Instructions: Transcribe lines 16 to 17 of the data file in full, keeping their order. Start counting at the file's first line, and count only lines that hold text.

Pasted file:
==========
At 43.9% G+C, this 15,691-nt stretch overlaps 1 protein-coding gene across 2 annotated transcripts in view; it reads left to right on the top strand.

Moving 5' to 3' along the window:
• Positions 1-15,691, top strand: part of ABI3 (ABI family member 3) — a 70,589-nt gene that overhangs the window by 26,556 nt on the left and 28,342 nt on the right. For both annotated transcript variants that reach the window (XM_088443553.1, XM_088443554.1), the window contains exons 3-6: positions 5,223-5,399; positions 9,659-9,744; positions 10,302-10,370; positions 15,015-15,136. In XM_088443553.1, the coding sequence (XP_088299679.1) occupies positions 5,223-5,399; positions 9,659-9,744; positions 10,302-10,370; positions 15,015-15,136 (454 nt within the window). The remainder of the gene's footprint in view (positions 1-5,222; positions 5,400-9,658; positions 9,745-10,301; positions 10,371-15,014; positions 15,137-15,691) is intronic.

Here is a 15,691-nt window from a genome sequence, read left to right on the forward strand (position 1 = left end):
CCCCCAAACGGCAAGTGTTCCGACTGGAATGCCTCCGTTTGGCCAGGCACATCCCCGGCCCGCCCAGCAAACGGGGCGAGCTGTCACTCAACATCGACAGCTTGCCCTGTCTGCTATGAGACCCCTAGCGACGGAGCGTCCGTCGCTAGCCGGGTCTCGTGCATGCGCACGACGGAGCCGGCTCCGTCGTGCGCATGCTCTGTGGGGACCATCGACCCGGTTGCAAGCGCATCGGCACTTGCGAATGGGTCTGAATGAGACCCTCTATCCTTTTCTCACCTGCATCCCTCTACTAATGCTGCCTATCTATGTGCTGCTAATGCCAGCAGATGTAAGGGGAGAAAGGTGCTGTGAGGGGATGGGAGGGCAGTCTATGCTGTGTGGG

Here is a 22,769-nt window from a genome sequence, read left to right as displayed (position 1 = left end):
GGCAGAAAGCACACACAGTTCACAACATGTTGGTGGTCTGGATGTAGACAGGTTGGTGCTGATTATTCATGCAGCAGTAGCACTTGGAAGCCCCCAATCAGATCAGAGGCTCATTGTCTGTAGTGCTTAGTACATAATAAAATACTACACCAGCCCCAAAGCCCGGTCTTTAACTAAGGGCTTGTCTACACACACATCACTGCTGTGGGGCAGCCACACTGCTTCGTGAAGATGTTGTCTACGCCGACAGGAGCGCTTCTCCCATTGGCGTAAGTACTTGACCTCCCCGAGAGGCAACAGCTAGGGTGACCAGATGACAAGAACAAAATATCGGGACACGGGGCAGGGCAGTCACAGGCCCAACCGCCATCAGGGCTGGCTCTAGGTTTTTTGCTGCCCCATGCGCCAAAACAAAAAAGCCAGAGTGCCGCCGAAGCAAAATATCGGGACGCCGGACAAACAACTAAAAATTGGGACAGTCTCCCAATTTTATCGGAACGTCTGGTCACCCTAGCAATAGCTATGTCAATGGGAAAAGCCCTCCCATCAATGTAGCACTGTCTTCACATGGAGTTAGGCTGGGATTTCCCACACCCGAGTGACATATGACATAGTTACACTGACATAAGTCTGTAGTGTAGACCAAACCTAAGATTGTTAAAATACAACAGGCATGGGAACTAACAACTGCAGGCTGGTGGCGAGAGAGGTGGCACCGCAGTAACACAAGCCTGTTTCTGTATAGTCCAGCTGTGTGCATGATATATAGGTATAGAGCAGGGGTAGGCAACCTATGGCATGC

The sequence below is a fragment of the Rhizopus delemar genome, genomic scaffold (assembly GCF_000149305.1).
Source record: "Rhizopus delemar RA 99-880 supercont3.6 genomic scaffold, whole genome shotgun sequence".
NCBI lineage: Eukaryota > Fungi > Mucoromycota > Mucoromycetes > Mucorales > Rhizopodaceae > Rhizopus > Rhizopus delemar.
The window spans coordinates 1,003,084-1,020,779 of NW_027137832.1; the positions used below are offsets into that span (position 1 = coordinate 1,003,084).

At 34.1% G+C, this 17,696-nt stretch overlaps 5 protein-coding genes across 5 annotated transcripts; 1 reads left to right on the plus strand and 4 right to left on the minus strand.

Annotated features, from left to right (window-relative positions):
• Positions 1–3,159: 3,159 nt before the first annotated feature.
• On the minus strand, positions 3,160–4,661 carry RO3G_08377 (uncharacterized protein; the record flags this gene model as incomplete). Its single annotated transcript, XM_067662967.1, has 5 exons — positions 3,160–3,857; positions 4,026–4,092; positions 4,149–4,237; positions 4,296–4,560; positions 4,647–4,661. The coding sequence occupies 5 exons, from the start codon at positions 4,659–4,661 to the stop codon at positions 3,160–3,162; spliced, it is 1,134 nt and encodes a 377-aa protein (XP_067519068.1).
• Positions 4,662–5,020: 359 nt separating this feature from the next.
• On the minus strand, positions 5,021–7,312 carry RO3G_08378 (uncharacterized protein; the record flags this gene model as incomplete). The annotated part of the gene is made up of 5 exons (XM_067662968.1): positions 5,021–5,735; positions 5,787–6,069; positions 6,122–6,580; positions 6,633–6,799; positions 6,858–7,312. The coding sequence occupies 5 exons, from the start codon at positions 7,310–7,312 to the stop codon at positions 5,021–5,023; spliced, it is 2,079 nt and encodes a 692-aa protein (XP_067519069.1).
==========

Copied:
• Positions 4,662–5,020: 359 nt separating this feature from the next.
• On the minus strand, positions 5,021–7,312 carry RO3G_08378 (uncharacterized protein; the record flags this gene model as incomplete). The annotated part of the gene is made up of 5 exons (XM_067662968.1): positions 5,021–5,735; positions 5,787–6,069; positions 6,122–6,580; positions 6,633–6,799; positions 6,858–7,312. The coding sequence occupies 5 exons, from the start codon at positions 7,310–7,312 to the stop codon at positions 5,021–5,023; spliced, it is 2,079 nt and encodes a 692-aa protein (XP_067519069.1).